Although credit control is important all year round, when a recession hits, it is even more pivotal that credit control is undertaken properly.
In an industry downturn, typically a wide variety of sectors are affected, which can therefore mean many businesses will tighten their purse strings, and become more conscious of their own cashflow.
If you’re struggling with the prospect of keeping on top of your cashflow, now might be the time to consider utilising credit control, and a credit control function.
Particularly in a period of financial uncertainty, Peak Cashflow can ensure that debtor accounts stay within their credit limits, and that debtors are credit insured.
This means removing the potential risk of a debtor going bust, which can be a real threat in an industry downturn.
We are also able to focus on maintaining your average collection days, which helps you to organise your cashflow more efficiently.
Having a set day for collection means you know when a debtor is going to pay you, as the credit control has been organised in this way, allowing you to manage your outgoings effectively.
Why should a business outsource credit control?
Credit control is a job that people avoid, which means it gets pushed to the bottom of an ever-increasing to-do list.
By outsourcing to a reputable credit control provider, such as the team here at Peak Cashflow, credit control will then become a priority.
This means passing on this time-consuming role to a team whose sole responsibility it is to chase up payments, who are then able to keep on top of this each day.
At Peak Cashflow, our team includes very experienced staff members, some who are responsible for undertaking professional credit control.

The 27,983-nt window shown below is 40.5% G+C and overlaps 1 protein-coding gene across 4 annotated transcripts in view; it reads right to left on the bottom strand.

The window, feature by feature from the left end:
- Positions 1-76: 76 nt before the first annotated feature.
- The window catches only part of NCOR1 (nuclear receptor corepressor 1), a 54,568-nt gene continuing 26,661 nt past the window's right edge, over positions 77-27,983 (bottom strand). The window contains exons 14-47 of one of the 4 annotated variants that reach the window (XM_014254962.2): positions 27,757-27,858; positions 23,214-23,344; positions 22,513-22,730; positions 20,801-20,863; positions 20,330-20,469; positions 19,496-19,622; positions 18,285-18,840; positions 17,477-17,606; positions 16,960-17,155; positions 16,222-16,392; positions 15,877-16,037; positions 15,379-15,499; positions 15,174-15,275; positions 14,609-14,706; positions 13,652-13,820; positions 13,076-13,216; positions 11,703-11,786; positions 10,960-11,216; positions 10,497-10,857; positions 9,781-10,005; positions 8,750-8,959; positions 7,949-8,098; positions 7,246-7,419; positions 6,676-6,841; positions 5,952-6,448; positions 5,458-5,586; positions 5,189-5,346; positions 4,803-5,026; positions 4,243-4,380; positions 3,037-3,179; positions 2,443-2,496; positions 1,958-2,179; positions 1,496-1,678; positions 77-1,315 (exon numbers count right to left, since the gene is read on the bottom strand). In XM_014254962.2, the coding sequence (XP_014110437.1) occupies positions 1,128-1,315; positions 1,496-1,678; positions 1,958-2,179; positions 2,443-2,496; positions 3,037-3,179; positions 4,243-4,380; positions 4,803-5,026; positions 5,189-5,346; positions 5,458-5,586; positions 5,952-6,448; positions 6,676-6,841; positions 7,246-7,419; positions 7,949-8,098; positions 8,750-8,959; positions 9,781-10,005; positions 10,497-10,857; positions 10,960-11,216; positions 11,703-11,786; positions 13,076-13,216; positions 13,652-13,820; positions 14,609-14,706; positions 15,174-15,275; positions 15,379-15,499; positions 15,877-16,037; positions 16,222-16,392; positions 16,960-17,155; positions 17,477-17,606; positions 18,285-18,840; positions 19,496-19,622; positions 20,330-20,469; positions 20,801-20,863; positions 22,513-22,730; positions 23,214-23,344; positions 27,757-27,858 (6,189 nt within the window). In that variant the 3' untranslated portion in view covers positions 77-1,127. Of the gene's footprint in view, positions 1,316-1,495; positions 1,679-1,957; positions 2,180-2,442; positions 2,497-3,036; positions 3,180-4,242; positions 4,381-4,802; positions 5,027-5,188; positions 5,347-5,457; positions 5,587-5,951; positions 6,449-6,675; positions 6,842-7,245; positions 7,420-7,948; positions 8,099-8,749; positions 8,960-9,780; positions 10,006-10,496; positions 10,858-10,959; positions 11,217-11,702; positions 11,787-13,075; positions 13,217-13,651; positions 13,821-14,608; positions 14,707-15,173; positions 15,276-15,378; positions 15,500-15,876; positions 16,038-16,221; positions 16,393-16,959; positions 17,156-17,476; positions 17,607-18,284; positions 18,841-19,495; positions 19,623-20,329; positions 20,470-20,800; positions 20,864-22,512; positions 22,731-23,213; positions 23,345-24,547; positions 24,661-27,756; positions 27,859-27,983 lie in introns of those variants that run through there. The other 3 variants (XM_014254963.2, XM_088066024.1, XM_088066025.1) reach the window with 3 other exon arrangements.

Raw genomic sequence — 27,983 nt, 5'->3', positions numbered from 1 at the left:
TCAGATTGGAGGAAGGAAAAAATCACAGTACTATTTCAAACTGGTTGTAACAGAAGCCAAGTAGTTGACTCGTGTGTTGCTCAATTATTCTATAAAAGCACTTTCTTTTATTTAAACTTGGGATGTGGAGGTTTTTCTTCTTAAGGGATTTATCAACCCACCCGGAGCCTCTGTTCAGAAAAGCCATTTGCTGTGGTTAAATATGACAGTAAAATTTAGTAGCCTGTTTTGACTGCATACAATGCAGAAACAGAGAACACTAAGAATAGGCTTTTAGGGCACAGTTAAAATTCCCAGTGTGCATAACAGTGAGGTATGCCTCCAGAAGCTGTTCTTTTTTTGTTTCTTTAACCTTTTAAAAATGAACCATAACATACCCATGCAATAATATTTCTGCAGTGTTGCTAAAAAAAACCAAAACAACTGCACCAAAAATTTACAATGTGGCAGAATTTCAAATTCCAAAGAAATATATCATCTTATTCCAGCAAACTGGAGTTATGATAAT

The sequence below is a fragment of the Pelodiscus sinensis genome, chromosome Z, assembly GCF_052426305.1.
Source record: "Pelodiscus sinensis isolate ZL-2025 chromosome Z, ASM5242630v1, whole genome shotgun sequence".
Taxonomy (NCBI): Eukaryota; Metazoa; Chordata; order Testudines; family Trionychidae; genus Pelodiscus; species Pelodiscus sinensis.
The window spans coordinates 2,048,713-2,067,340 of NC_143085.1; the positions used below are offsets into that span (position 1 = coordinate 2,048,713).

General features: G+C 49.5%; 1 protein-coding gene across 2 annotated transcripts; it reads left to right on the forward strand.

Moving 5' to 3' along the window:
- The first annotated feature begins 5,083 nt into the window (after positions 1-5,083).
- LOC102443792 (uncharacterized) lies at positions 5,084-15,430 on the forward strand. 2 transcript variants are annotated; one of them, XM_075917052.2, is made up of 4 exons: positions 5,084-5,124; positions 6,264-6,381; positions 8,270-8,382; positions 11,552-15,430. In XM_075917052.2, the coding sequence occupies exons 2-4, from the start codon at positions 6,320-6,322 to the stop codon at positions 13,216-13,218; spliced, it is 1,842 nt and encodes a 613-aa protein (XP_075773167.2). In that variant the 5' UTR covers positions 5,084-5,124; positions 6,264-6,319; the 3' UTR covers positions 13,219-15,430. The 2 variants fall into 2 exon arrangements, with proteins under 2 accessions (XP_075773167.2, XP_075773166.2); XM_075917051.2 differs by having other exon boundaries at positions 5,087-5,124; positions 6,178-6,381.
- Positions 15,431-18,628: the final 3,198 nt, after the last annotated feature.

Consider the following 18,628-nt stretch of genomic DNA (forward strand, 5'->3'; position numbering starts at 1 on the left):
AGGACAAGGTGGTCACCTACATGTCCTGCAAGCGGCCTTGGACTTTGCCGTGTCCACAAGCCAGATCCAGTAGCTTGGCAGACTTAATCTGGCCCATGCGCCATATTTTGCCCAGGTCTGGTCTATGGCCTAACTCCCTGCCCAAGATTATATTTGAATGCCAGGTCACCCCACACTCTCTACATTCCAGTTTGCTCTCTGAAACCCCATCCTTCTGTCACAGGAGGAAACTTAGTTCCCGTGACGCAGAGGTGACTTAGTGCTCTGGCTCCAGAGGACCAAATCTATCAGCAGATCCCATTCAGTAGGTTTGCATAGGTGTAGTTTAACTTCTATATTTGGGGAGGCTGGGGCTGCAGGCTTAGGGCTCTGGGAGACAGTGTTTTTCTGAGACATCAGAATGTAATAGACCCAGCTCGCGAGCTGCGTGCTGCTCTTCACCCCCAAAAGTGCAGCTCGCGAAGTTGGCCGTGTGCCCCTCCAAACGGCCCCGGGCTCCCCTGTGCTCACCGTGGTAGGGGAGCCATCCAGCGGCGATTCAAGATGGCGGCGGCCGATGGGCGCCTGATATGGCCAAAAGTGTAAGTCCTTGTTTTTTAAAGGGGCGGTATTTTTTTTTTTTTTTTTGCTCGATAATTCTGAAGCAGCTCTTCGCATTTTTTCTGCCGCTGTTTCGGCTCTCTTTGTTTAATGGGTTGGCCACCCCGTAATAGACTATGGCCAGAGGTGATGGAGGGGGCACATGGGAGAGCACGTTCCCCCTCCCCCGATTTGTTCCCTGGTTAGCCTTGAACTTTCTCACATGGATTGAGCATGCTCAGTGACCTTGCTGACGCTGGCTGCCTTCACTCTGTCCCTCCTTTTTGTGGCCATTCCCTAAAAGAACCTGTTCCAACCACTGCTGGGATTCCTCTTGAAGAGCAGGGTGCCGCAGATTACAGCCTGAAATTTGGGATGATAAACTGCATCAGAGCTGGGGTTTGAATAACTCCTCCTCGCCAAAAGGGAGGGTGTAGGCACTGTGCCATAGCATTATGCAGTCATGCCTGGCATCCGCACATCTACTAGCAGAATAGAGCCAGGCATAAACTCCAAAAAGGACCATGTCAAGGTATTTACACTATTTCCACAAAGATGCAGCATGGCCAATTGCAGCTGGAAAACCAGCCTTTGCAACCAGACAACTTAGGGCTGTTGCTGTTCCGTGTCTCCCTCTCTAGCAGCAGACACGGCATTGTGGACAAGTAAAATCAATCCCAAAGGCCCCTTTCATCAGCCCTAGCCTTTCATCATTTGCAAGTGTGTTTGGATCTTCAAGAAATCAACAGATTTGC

Their role is to build strong relationships with customers, making sure all contact is consistent, leaving owners free to get on with the day to day running of their business.
Having a diary-driven system, debt is chased exactly when it needs to be, ensuring that the promises made by your debtors are fulfilled.
It’s then our job to follow up on any late payments to ensure you’re being paid for your hard work and services.
Having been a reputable credit control function provider for many years now, we’ve developed an effective process that works.
We will chase your invoices via email, phone or statement contact, to ensure that all processes are as efficient as possible.
As we get to know your clients, we can then set out a bespoke pattern for chasing each individual business or person – as we’re sure you’ll understand, some need more chasing than others.
What’s more, we can be a useful extension to your in-house credit control team.
At Peak Cashflow, we have a saying; “Businesses rarely go bust due to losses, but always go bust due to running out of cash”.
Which is why processes like credit control are so important to ensure you stay on top of your cashflow.
If a recession or economic downturn is on the cards, it can very often be a knee-jerk reaction for businesses to put credit control practices into place. But, we think it should be of priority all year round.
If you’d like to discuss how we can help your business with credit control, please get in touch with our team on 0121 236 7575 or email us on email@example.com and we’ll get back to you.